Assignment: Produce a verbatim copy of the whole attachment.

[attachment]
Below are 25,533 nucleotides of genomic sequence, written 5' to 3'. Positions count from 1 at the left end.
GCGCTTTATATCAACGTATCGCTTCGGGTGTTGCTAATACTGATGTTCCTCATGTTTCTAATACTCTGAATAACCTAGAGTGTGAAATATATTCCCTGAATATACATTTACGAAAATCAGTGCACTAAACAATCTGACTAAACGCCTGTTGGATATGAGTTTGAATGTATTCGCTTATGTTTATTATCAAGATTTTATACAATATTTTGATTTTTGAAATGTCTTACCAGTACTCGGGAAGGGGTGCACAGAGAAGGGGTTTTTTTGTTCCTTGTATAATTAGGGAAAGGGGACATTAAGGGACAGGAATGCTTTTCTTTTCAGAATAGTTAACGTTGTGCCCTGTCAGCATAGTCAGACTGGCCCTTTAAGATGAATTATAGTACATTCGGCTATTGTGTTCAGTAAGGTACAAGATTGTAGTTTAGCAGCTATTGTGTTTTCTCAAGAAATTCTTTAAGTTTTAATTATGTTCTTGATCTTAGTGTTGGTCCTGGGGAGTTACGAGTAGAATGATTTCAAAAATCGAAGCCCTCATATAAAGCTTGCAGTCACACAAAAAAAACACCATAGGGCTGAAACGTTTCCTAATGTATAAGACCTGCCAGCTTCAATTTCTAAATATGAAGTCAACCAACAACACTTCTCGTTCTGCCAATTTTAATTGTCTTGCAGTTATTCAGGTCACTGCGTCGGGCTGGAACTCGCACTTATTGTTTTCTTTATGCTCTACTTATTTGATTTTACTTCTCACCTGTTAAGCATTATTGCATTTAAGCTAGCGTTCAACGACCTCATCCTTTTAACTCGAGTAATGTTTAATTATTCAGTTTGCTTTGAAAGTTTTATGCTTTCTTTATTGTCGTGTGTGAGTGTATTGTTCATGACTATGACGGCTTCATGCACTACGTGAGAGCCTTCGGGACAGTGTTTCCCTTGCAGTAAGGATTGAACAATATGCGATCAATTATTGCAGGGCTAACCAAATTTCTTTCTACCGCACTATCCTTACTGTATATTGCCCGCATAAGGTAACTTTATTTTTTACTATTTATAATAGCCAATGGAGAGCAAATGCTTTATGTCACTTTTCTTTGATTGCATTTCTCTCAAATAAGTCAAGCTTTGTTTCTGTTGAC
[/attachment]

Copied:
Below are 25,533 nucleotides of genomic sequence, written 5' to 3'. Positions count from 1 at the left end.
GCGCTTTATATCAACGTATCGCTTCGGGTGTTGCTAATACTGATGTTCCTCATGTTTCTAATACTCTGAATAACCTAGAGTGTGAAATATATTCCCTGAATATACATTTACGAAAATCAGTGCACTAAACAATCTGACTAAACGCCTGTTGGATATGAGTTTGAATGTATTCGCTTATGTTTATTATCAAGATTTTATACAATATTTTGATTTTTGAAATGTCTTACCAGTACTCGGGAAGGGGTGCACAGAGAAGGGGTTTTTTTGTTCCTTGTATAATTAGGGAAAGGGGACATTAAGGGACAGGAATGCTTTTCTTTTCAGAATAGTTAACGTTGTGCCCTGTCAGCATAGTCAGACTGGCCCTTTAAGATGAATTATAGTACATTCGGCTATTGTGTTCAGTAAGGTACAAGATTGTAGTTTAGCAGCTATTGTGTTTTCTCAAGAAATTCTTTAAGTTTTAATTATGTTCTTGATCTTAGTGTTGGTCCTGGGGAGTTACGAGTAGAATGATTTCAAAAATCGAAGCCCTCATATAAAGCTTGCAGTCACACAAAAAAAACACCATAGGGCTGAAACGTTTCCTAATGTATAAGACCTGCCAGCTTCAATTTCTAAATATGAAGTCAACCAACAACACTTCTCGTTCTGCCAATTTTAATTGTCTTGCAGTTATTCAGGTCACTGCGTCGGGCTGGAACTCGCACTTATTGTTTTCTTTATGCTCTACTTATTTGATTTTACTTCTCACCTGTTAAGCATTATTGCATTTAAGCTAGCGTTCAACGACCTCATCCTTTTAACTCGAGTAATGTTTAATTATTCAGTTTGCTTTGAAAGTTTTATGCTTTCTTTATTGTCGTGTGTGAGTGTATTGTTCATGACTATGACGGCTTCATGCACTACGTGAGAGCCTTCGGGACAGTGTTTCCCTTGCAGTAAGGATTGAACAATATGCGATCAATTATTGCAGGGCTAACCAAATTTCTTTCTACCGCACTATCCTTACTGTATATTGCCCGCATAAGGTAACTTTATTTTTTACTATTTATAATAGCCAATGGAGAGCAAATGCTTTATGTCACTTTTCTTTGATTGCATTTCTCTCAAATAAGTCAAGCTTTGTTTCTGTTGAC